I’m still messing around with engaging elementary students with measurement and estimation. My own kids seem pretty interested. I don’t know if that’s a good measure at all. It has been a new experience for me to see how the different ages are able to engage with the same media. It is interesting to have your own tiered test group at hand- no matter how biased.

This particular structure was sparked by one of the elementary specialists commenting that the students would often guess similar weights for a lion and a cat. My idea is to present similar animals but of very different sizes.

I see it going something like this.

crustacean scale
Solicit comments about what kids know. Have the students guess which one is bigger. How much bigger?

crustacean scale
I may need a child sized silhouette rather than an adult- probably a good idea to mix the gender as well. I don’t know if that opens up additional areas of confusion. This is a also where I might add a zoomed in slide that breaks things down by inches. I think it’d be important to have a scale grid on the wall for students to measure themselves against. If it had the silhouettes, on it all the better.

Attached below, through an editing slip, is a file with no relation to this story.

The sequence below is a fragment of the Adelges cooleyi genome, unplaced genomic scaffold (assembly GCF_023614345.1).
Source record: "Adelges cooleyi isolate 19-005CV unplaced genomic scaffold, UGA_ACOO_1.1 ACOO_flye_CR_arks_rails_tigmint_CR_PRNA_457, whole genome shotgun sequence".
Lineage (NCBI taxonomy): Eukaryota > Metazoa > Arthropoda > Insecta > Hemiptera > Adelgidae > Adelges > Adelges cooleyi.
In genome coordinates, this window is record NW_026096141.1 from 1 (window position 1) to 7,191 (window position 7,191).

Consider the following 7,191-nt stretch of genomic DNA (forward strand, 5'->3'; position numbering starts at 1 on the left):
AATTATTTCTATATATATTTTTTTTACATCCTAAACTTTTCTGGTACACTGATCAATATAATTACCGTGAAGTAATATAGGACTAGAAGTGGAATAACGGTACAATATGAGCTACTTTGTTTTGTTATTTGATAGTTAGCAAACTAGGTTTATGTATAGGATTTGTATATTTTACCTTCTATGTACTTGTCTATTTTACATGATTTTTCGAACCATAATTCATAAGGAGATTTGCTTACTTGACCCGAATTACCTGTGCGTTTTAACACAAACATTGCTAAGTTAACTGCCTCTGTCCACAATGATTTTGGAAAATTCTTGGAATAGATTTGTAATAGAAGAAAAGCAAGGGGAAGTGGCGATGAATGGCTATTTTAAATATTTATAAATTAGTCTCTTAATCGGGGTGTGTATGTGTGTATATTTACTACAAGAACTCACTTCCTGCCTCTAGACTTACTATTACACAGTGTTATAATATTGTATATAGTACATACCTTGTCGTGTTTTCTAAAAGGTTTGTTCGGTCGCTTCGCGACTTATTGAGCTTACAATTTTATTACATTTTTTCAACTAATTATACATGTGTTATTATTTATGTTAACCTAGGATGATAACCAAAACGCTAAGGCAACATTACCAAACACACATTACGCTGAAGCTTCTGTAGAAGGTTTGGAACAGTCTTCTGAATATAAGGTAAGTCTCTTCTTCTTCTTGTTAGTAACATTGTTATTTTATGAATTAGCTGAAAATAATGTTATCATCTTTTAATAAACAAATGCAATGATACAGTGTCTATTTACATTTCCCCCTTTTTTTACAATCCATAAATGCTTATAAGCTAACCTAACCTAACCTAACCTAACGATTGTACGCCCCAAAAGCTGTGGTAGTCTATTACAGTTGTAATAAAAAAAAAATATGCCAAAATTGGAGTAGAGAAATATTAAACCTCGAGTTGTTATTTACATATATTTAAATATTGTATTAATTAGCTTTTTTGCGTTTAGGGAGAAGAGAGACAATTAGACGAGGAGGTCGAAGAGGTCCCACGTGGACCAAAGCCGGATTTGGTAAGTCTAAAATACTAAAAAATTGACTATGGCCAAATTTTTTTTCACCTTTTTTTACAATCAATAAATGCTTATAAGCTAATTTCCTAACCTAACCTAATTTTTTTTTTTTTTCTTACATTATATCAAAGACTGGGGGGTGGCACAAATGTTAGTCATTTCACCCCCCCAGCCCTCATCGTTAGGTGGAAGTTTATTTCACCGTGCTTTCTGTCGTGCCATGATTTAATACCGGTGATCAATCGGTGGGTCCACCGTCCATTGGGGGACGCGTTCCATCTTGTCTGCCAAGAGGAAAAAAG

crustacean scale
Now we have a much larger scale. What unit of measurement do you use? How big is this lobster? How can you tell?

crustacean scale
The actual statue in Shediac, New Brunswick is supposed to be 35 feet long. That seems a little off if we assume the guy is about 6 feet tall. It may be that the perspective is messing things up some. It may be that guy is very large (and with a very large woman). Troubleshooting estimation issues in photographs with students would be worthwhile I think. You could play some fun games with that especially given things like Japanese perspective photo fads.

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